The increasing importance of data privacy for customer-focused companies is also putting a spotlight on data quality and data governance, raising new questions about the value of data initiatives and who, ultimately, is responsible for their success.
Redpoint’s Steve Zisk, Senior Product Marketing Manger, recently discussed the issue with George Firican, a leading expert on data governance and business intelligence and founder of lightsondata.com. Their wide-ranging discussion touched on many topics, including the impact of privacy laws, the relationship between marketing and IT, and how to think about data quality as part of comprehensive data governance. Below is a lightly edited transcript of the conversation.
Steve Zisk: George, thank you so much for joining me today.
George Firican: Hi Steve, thank you for having me.
SZ: As you know, GDPR, CCPA, and other data privacy regulations are making compliance a top priority, and that is certainly true for Redpoint clients. My point of view is that you cannot ensure privacy and compliance without a strong data governance program, with policies and access levels in place to identify data siloes and other potential problem spots.
GF: You’re certainly right about data privacy being top of mind. To expand on your point, data management knowledge areas extend beyond privacy, security, and data quality to include master data management, metadata management, business intelligence, data warehousing, and so on. Data governance is essential to connect all the dots, if you will. As you mentioned, putting policies and procedures in place, establishing ownership, and defining roles and responsibilities is paramount. They all play important roles in each area of data management practices.
SZ:: Where do you see data quality fitting into that, or does it? Are they two completely different things in an organization?
GF: First, you can’t do proper and stable data quality without a data governance program and I can get into details why that is. Second, when you start data governance, data quality becomes a byproduct – if you’re chasing privacy and security, you’re automatically going to tackle data quality aspects even if that’s not your core intention. You can’t ensure privacy and security and compliance with CCPA or GDPR if you don’t know, for example, whether a customer resides in Europe or North America. Even if data quality was not a main driver for starting a data governance program, regulatory compliance would be with data quality as an unintended consequence.
SZ:: That’s an interesting way to put it; that data quality really is a component or as you said a byproduct of governance.
GF: Yes, they go hand-in-hand because data governance – the data governance functions and mandate – will help first to define data quality dimensions, to include identifying roles and responsibilities, assigning stewards to different data elements, and then obviously working with the business and IT to create solutions to resolve various data quality issues.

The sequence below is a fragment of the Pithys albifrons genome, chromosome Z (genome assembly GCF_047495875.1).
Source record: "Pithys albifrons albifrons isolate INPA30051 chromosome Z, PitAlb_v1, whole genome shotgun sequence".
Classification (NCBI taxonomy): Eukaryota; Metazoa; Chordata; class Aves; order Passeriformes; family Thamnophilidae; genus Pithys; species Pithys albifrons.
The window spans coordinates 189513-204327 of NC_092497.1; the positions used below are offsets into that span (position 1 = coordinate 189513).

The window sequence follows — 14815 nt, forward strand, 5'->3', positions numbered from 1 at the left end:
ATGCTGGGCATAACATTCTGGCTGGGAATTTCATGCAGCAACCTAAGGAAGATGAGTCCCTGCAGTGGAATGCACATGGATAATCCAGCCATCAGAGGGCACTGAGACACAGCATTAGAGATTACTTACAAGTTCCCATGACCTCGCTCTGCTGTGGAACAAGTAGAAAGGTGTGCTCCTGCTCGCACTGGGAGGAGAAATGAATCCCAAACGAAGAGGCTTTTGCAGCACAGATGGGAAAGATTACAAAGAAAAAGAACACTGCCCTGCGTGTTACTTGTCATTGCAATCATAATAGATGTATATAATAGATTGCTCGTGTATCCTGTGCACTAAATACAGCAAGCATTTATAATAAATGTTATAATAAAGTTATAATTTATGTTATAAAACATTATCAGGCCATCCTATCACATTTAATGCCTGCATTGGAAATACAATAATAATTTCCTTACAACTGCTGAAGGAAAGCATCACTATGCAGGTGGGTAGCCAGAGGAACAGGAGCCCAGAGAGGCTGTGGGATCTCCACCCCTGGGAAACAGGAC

I liken it to an HR department; they provide guidelines and guidance around hiring, firing, compensation, promotions and the like, but then it’s the employee’s manager who relies on the guidelines as well as their own experience and personal interactions with the employee to make informed decisions and implement change.
SZ:: In a data quality initiative, who in your opinion defines what data quality means? If I think about an organization that has 15 different data siloes and multiple disconnected departments, is there someone at the C-level who helps define what data quality really means beyond the basics like address standardization, phone number standardization, etc.? Where do you think that definition has to come from, considering that need for data consolidation?
GF: Is it a copout to say “It depends on the organization?” That’s the normal consultant answer, but the truth is that it does depend on the data governance program in place, especially if it’s at the organizational level. If a data governance committee is tackling something like customer engagement that would affect the entire enterprise, they’re likely making a collective decision – with different stakeholders from different sides of the business all with a seat at the table.
If the program was instead at a department level, specific to small ‘m’ marketing for example, it could be just the marketing business stakeholders making that decision. It’s always the business that ultimately makes the decision, with the IT team then acting on it.